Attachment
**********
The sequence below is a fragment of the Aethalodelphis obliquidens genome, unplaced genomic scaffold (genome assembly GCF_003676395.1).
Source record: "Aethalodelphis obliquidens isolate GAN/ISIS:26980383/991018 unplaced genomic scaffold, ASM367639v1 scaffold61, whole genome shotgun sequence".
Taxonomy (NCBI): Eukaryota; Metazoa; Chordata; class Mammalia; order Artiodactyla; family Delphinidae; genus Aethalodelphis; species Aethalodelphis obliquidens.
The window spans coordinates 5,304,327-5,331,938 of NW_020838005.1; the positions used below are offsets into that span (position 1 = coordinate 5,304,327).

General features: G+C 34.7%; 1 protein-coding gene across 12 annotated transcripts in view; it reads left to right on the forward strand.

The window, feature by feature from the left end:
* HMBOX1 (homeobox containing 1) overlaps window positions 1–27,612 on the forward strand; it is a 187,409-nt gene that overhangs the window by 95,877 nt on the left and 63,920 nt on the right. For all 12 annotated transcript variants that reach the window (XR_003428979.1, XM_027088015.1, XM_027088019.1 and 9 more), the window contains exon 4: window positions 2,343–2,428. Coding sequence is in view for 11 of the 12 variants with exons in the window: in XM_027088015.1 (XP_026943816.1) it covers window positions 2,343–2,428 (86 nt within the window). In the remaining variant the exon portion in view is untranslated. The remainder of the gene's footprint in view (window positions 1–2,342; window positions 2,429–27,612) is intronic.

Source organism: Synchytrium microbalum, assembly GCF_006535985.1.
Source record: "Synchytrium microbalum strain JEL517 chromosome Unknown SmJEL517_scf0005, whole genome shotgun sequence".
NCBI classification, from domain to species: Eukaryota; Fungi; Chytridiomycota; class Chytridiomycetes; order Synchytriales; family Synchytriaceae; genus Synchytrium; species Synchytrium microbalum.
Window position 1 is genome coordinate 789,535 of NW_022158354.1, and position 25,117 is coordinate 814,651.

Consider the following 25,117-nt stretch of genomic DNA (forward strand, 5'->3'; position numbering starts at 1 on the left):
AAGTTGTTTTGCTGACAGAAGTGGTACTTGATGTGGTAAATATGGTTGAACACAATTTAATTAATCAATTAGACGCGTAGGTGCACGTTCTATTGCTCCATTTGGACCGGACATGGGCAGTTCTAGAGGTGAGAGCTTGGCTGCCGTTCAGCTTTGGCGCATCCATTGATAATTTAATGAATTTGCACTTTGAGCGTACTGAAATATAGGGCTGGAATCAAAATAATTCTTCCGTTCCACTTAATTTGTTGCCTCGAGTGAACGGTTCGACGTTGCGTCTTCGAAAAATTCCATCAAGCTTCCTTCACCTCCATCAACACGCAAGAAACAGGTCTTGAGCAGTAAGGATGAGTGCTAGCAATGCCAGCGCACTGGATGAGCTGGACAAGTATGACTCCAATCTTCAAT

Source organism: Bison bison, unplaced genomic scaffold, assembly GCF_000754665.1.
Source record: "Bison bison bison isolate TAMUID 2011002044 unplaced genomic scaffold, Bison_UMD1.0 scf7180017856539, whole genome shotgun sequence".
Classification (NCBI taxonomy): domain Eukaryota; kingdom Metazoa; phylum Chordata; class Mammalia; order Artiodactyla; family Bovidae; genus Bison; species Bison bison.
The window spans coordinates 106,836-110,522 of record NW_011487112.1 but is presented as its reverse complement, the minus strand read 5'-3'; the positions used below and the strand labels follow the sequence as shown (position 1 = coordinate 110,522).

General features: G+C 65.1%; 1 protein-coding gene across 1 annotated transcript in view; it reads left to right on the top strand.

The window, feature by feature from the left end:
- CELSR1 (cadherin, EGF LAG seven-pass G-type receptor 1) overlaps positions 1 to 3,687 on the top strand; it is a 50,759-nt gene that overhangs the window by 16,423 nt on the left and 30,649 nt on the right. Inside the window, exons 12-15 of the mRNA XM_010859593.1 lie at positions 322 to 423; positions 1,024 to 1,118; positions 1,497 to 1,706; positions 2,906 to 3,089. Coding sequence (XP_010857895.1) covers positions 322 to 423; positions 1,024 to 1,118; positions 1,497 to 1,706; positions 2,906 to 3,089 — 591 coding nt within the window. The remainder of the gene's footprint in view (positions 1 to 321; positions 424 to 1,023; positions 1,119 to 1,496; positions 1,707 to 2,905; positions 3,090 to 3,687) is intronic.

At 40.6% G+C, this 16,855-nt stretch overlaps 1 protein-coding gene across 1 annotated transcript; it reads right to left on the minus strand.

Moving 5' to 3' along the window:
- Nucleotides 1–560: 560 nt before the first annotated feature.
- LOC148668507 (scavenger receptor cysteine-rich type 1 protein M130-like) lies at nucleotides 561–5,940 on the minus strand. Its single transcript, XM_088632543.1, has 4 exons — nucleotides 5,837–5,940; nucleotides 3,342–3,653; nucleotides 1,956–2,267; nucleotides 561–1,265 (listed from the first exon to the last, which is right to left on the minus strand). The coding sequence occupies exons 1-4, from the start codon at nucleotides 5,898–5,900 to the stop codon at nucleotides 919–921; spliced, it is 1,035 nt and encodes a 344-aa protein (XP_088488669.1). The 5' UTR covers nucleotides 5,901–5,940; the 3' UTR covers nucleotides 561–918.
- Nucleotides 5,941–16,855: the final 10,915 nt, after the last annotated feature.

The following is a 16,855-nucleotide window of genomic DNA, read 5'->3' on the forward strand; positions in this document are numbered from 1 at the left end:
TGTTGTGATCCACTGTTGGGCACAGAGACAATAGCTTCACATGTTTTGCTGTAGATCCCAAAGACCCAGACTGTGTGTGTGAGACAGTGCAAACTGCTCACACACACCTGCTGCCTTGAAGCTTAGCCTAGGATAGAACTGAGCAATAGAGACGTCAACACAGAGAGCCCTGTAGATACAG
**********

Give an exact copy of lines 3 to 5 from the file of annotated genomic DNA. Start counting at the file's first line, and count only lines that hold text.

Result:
Taxonomy (NCBI): Eukaryota; Metazoa; Chordata; class Mammalia; order Artiodactyla; family Delphinidae; genus Aethalodelphis; species Aethalodelphis obliquidens.
The window spans coordinates 5,304,327-5,331,938 of NW_020838005.1; the positions used below are offsets into that span (position 1 = coordinate 5,304,327).

General features: G+C 34.7%; 1 protein-coding gene across 12 annotated transcripts in view; it reads left to right on the forward strand.